THE FIRST meeting of the Smith Commission was an historic moment. Unlike the Calman Commission and the Constitutional Convention, this time we saw all Scotland’s major political parties come to the table and reach agreement on further powers for the Scottish Parliament.
We know that not everyone got the result they wanted at the referendum. But it was obvious that there is now a clear majority across the referendum divide wanting more powers for our parliament in Edinburgh.
Many people had doubts that the Smith Commission process could deliver the ambitious range of powers that were promised during the referendum. But we worked together and secured a package that will see Holyrood take responsibility for raising more than half of the money it spends and create a Scottish welfare system for the first time.
The publication of draft clauses for a new Scotland Bill that will entrench these powers in law is another big moment for Scotland.
SCOTSMAN TABLET AND MOBILE APPS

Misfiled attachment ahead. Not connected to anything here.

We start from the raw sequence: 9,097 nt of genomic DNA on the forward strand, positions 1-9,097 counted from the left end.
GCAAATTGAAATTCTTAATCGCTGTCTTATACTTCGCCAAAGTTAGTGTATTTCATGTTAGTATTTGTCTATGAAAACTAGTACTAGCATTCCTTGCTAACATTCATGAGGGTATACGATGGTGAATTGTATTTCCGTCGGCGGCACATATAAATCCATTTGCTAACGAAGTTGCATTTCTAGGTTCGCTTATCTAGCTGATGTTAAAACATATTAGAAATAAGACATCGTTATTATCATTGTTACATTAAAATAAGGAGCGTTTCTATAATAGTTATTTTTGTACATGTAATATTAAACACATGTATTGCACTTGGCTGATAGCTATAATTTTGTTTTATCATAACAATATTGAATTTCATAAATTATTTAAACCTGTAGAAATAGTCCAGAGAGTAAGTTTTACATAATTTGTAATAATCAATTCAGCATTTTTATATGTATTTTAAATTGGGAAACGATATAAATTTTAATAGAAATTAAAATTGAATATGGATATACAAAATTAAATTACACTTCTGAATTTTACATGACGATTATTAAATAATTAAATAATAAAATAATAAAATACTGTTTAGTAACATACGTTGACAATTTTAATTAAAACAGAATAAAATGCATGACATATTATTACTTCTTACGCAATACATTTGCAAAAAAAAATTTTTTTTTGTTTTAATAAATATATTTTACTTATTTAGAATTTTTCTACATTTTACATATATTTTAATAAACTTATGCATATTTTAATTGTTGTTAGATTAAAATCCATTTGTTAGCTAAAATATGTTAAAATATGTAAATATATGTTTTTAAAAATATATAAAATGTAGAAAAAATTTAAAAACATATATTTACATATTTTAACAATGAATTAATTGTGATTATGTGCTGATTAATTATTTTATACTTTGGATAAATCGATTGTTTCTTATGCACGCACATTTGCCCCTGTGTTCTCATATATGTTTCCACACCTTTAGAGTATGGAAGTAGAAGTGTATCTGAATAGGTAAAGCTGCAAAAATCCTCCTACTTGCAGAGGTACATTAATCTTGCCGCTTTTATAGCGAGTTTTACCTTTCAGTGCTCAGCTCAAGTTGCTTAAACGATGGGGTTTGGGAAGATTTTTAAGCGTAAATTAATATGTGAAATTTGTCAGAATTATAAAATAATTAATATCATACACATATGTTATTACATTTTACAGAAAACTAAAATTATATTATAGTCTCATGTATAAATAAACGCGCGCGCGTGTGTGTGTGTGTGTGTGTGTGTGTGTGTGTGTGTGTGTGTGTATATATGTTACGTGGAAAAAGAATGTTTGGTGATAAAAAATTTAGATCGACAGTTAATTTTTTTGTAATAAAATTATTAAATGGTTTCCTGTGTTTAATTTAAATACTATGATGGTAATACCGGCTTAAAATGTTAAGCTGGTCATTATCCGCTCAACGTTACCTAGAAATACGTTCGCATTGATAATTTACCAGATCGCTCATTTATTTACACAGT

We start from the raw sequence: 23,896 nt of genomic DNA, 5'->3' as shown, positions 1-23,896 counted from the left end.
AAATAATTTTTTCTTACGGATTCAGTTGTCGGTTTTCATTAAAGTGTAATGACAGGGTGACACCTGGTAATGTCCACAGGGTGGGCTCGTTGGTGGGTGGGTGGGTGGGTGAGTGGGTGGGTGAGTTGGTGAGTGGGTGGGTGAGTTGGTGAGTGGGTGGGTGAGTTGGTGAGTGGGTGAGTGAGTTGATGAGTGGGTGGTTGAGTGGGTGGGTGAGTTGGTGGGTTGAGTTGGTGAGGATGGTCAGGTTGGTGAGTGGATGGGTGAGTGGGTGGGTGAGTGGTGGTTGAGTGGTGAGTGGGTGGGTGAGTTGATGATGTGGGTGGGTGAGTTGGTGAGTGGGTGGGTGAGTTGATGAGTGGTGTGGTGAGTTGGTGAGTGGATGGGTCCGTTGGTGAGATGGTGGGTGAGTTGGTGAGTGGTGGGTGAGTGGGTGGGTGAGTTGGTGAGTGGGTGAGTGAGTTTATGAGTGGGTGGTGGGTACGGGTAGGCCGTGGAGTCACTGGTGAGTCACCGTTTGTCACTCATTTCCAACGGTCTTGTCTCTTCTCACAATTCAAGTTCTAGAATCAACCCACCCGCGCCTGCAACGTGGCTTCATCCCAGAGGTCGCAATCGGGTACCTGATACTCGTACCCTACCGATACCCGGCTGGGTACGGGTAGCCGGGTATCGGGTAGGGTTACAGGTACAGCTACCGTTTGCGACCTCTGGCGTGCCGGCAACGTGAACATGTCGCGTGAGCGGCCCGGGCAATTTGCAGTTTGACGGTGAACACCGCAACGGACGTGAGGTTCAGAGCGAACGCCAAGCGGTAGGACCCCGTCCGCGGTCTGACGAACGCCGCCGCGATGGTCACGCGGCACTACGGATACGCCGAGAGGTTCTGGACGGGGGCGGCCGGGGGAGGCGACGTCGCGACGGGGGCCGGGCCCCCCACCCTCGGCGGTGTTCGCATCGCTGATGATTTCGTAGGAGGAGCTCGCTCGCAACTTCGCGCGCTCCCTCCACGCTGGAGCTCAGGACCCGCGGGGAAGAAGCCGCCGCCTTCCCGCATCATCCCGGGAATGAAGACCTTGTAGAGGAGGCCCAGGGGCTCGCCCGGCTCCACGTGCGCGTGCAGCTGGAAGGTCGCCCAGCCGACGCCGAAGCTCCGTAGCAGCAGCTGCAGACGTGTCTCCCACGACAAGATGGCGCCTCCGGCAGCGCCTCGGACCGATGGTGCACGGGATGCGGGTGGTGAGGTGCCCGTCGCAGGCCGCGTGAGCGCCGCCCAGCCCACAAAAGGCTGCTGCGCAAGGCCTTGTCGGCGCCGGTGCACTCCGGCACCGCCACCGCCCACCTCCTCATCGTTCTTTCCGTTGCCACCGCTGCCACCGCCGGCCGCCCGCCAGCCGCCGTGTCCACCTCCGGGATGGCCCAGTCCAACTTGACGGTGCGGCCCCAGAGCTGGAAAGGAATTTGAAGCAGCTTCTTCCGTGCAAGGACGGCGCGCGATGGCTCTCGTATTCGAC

Of course, we know that any devolution settlement short of independence will be unacceptable to the SNP. And already we have seen them start to pick fights over the draft clauses, as indeed they did moments after Nicola Sturgeon and John Swinney signed up to the Smith Commission Agreement in December. But I hope that they will now take a minute, even if it is in private, to reflect on what has been achieved.
£20 billion in tax raising powers. A welfare budget starting at £2.5 billion. These powers, and much else in the clauses announced yesterday, mean the Scottish Parliament will become one of the most powerful devolved administrations in the world. The Liberal Democrats have long campaigned for Home Rule for Scotland. That is what this deal represents.
The challenge for the SNP is now to ensure that they work with us to ensure the new Scotland Bill can get on the statute book as soon as possible. If they want people to take their commitment to more powers seriously then they cannot be a roadblock to these changes. This includes ensuring that power is not hoarded centrally, but passed down to areas like the Borders where Edinburgh can sometimes feel just as distant as London.
The Smith Commission aimed high. But despite the rhetoric of the Nationalists, there can be no doubt that “the Vow” has been delivered, and delivered handsomely.
• Michael Moore MP is a former Scottish Secretary who sat on the Smith Commission for the Lib Dems.